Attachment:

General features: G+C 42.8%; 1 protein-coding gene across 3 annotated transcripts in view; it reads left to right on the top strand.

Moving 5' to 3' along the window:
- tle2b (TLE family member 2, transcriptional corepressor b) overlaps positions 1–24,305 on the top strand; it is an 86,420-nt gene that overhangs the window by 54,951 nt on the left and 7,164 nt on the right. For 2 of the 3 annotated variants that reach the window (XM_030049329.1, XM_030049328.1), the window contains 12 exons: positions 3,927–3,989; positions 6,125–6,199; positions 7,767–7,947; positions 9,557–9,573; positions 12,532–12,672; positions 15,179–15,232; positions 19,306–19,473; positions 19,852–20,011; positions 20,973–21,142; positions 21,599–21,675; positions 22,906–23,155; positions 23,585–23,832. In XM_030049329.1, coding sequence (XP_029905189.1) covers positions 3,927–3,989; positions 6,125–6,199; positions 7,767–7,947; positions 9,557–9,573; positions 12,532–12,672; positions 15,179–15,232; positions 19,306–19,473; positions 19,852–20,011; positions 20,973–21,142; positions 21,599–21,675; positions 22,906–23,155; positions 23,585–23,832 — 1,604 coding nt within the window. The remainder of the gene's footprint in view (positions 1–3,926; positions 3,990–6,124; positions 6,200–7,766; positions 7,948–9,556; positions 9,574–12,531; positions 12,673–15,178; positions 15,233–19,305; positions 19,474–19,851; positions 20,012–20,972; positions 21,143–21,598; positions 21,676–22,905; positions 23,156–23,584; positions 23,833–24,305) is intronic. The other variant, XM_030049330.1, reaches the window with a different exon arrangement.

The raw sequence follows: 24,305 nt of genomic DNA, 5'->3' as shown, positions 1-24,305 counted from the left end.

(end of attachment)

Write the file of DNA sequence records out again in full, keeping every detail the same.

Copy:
General features: G+C 42.8%; 1 protein-coding gene across 3 annotated transcripts in view; it reads left to right on the top strand.

Moving 5' to 3' along the window:
- tle2b (TLE family member 2, transcriptional corepressor b) overlaps positions 1–24,305 on the top strand; it is an 86,420-nt gene that overhangs the window by 54,951 nt on the left and 7,164 nt on the right. For 2 of the 3 annotated variants that reach the window (XM_030049329.1, XM_030049328.1), the window contains 12 exons: positions 3,927–3,989; positions 6,125–6,199; positions 7,767–7,947; positions 9,557–9,573; positions 12,532–12,672; positions 15,179–15,232; positions 19,306–19,473; positions 19,852–20,011; positions 20,973–21,142; positions 21,599–21,675; positions 22,906–23,155; positions 23,585–23,832. In XM_030049329.1, coding sequence (XP_029905189.1) covers positions 3,927–3,989; positions 6,125–6,199; positions 7,767–7,947; positions 9,557–9,573; positions 12,532–12,672; positions 15,179–15,232; positions 19,306–19,473; positions 19,852–20,011; positions 20,973–21,142; positions 21,599–21,675; positions 22,906–23,155; positions 23,585–23,832 — 1,604 coding nt within the window. The remainder of the gene's footprint in view (positions 1–3,926; positions 3,990–6,124; positions 6,200–7,766; positions 7,948–9,556; positions 9,574–12,531; positions 12,673–15,178; positions 15,233–19,305; positions 19,474–19,851; positions 20,012–20,972; positions 21,143–21,598; positions 21,676–22,905; positions 23,156–23,584; positions 23,833–24,305) is intronic. The other variant, XM_030049330.1, reaches the window with a different exon arrangement.

The raw sequence follows: 24,305 nt of genomic DNA, 5'->3' as shown, positions 1-24,305 counted from the left end.